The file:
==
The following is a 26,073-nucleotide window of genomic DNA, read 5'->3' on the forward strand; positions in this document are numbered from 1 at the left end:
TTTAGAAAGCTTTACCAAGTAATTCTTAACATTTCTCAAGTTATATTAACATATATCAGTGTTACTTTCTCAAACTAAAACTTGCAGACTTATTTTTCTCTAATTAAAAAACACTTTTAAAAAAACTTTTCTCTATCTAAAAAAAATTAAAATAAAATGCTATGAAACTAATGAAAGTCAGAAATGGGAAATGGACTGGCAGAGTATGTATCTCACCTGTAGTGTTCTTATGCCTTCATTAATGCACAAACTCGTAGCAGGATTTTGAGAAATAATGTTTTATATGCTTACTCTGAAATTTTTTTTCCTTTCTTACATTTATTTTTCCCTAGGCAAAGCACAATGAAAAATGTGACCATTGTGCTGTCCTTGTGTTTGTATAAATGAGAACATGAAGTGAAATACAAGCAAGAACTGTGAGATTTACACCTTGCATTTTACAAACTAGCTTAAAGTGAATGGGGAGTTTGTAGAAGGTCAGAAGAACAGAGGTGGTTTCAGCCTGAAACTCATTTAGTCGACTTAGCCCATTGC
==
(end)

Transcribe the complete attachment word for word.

The following is a 26,073-nucleotide window of genomic DNA, read 5'->3' on the forward strand; positions in this document are numbered from 1 at the left end:
TTTAGAAAGCTTTACCAAGTAATTCTTAACATTTCTCAAGTTATATTAACATATATCAGTGTTACTTTCTCAAACTAAAACTTGCAGACTTATTTTTCTCTAATTAAAAAACACTTTTAAAAAAACTTTTCTCTATCTAAAAAAAATTAAAATAAAATGCTATGAAACTAATGAAAGTCAGAAATGGGAAATGGACTGGCAGAGTATGTATCTCACCTGTAGTGTTCTTATGCCTTCATTAATGCACAAACTCGTAGCAGGATTTTGAGAAATAATGTTTTATATGCTTACTCTGAAATTTTTTTTCCTTTCTTACATTTATTTTTCCCTAGGCAAAGCACAATGAAAAATGTGACCATTGTGCTGTCCTTGTGTTTGTATAAATGAGAACATGAAGTGAAATACAAGCAAGAACTGTGAGATTTACACCTTGCATTTTACAAACTAGCTTAAAGTGAATGGGGAGTTTGTAGAAGGTCAGAAGAACAGAGGTGGTTTCAGCCTGAAACTCATTTAGTCGACTTAGCCCATTGC